Here is another interpretation of the wrong way map in cohomology.

Let $f:X\to Y$ be a proper continuous map of "nice" topological spaces (say, of the form "a finite CW complex minus a subcomplex"). First, recall that the usual pullback map $H^\ast(Y,\mathbb{Z})\to H^\ast (X,\mathbb{Z})$ can be constructed as follows: we identify $H^i(Y,\mathbb{Z})$ with $Hom(\underline{\mathbb{Z}}_Y,\underline{\mathbb{Z}}_Y[i])$. Here $\underline{\mathbb{Z}}_Y$ is the constant sheaf on $Y$ and $Hom$ is taken in the bounded derived category. Then we apply the pullback functor $f^{-1}$ and use the fact that the pullback of the constant sheaf is constant.

Something similar can be done if we are looking for a map in the opposite direction. Namely, let us identify $H^i(X,\mathbb{Z})$ with $Hom(\underline{\mathbb{Z}}_X,\underline{\mathbb{Z}}_X[i])$.
Applying the (derived) direct image functor we get a map from $H^i(X,\mathbb{Z})$ to $Hom(f_{\ast}\underline{\mathbb{Z}}_X,f_{\ast}\underline{\mathbb{Z}}_X[i])$.

Moreover, there is a canonical map from $\underline{\mathbb{Z}}_Y$ to $f_\ast f^{-1}\underline{\mathbb{Z}}_Y=f_\ast \underline{\mathbb{Z}}_X$. So we get a map from $H^i(X,\mathbb{Z})$ to $H^i(Y,f_\ast\underline{\mathbb{Z}}_X)$ and the problem is to construct a map from $f_\ast\underline{\mathbb{Z}}_X$ to $\underline{\mathbb{Z}}_Y$ or some shift of it.

In some particular cases such maps indeed exist. For instance, if $X$ and $Y$ are smooth orientable manifolds of dimensions $n$ and $m$, then we can take the map $\underline{\mathbb{Z}}_Y\to f_\ast \underline{\mathbb{Z}}_X$ and dualize it. We get a map $Df_\ast \underline{\mathbb{Z}}_X\to D\underline{\mathbb{Z}}_Y=\underline{\mathbb{Z}}_Y[m]$. But since we assume $f$ proper, we have $Df_\ast \underline{\mathbb{Z}}_X=f_\ast D\underline{\mathbb{Z}}_X=f_\ast \underline{\mathbb{Z}}_X[n]$, which gives a map $f_\ast\underline{\mathbb{Z}}_X\to \underline{\mathbb{Z}}_Y[m-n]$, which gives a map $H^i(X,\mathbb{Z})\to H^{i+m-n}(Y,\mathbb{Z})$. This is, of course, the map "take the Poincar\'e dual, push forward and take the Poincar\'e dual again".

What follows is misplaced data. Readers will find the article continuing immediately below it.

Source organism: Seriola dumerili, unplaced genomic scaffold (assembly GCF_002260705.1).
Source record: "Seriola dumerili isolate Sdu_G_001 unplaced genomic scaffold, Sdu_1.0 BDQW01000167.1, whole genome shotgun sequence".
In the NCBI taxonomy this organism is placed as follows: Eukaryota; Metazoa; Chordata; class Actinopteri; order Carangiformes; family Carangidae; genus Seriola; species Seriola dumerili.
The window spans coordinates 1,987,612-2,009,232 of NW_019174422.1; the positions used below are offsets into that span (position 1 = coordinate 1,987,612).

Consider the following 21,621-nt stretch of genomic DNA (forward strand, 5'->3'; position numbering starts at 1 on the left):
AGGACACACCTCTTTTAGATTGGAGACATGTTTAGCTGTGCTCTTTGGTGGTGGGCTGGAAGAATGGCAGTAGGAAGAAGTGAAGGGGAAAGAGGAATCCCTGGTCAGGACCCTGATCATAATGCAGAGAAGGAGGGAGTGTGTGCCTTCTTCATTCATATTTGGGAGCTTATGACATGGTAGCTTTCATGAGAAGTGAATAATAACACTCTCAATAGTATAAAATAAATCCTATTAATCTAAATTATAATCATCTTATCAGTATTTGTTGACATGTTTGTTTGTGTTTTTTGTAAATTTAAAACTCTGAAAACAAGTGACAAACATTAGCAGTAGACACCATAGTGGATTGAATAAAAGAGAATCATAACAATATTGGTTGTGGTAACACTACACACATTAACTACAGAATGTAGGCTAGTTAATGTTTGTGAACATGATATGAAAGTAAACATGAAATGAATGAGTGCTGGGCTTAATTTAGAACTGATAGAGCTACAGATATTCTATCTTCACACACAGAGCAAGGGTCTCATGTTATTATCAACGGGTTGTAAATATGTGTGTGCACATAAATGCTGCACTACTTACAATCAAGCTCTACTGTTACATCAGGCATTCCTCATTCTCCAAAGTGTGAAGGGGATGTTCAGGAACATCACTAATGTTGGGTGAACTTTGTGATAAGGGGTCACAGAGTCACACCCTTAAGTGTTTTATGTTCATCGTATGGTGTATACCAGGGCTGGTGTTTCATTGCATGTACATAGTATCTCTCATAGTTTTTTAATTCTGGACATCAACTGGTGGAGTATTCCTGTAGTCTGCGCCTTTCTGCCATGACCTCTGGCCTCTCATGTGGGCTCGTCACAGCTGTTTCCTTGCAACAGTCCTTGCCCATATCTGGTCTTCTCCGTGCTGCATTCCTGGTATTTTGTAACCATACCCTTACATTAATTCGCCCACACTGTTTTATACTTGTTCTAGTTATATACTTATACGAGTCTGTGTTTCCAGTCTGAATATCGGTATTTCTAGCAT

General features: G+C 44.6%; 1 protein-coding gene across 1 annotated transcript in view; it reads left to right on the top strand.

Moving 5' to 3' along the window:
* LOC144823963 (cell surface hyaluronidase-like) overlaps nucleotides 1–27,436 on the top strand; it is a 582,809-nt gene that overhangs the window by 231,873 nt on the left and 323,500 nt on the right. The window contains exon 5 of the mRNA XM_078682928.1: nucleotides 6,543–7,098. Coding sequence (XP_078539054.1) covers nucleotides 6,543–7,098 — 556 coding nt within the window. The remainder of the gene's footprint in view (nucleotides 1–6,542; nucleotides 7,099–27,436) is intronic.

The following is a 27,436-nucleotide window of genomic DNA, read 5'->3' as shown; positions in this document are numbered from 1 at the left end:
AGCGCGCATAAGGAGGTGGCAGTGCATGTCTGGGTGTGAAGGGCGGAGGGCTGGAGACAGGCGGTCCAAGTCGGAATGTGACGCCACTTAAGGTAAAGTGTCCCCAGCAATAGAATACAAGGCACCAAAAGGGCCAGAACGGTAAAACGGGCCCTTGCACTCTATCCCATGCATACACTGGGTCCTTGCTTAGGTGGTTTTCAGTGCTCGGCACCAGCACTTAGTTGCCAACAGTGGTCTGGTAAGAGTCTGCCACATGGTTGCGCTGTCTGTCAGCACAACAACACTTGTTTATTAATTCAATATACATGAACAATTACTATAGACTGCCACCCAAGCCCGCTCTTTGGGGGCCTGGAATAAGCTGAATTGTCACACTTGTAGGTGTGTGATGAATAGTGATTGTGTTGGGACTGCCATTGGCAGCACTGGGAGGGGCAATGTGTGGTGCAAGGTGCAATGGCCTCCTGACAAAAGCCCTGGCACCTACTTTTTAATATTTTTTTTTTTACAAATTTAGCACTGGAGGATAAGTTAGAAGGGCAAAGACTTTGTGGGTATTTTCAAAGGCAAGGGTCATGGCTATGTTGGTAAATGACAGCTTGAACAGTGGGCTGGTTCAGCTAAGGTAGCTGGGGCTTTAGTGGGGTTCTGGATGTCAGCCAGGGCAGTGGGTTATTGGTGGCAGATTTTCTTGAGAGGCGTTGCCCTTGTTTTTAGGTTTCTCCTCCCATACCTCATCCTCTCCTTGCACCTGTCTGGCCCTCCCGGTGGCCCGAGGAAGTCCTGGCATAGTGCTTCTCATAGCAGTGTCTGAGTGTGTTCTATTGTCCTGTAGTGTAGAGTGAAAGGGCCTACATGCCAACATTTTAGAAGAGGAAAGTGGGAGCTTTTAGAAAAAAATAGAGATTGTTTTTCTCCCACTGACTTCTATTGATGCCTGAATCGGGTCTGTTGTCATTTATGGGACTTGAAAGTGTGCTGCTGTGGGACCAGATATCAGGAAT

Another case is when $f$ is a locally trivial fibration with fiber a smooth compact manifold of dimension $k$ (or more generally, a topological submersion). Then, using the adjunction $Hom (f_\ast\underline{\mathbb{Z}}_X,\underline{\mathbb{Z}}_Y)=Hom(\underline{\mathbb{Z}}_X,f^!\underline{\mathbb{Z}}_Y)$, and using the fact that $f^!\underline{\mathbb{Z}}_Y=\underline{\mathbb{Z}}_X[k]$, we see that there is a map $f_\ast\underline{\mathbb{Z}}_X\to \underline{\mathbb{Z}}_Y[-k]$, which gives a map $H^i(X,\mathbb{Z})\to H^{i-k}(Y,\mathbb{Z})$. This is the integration along the fibers map.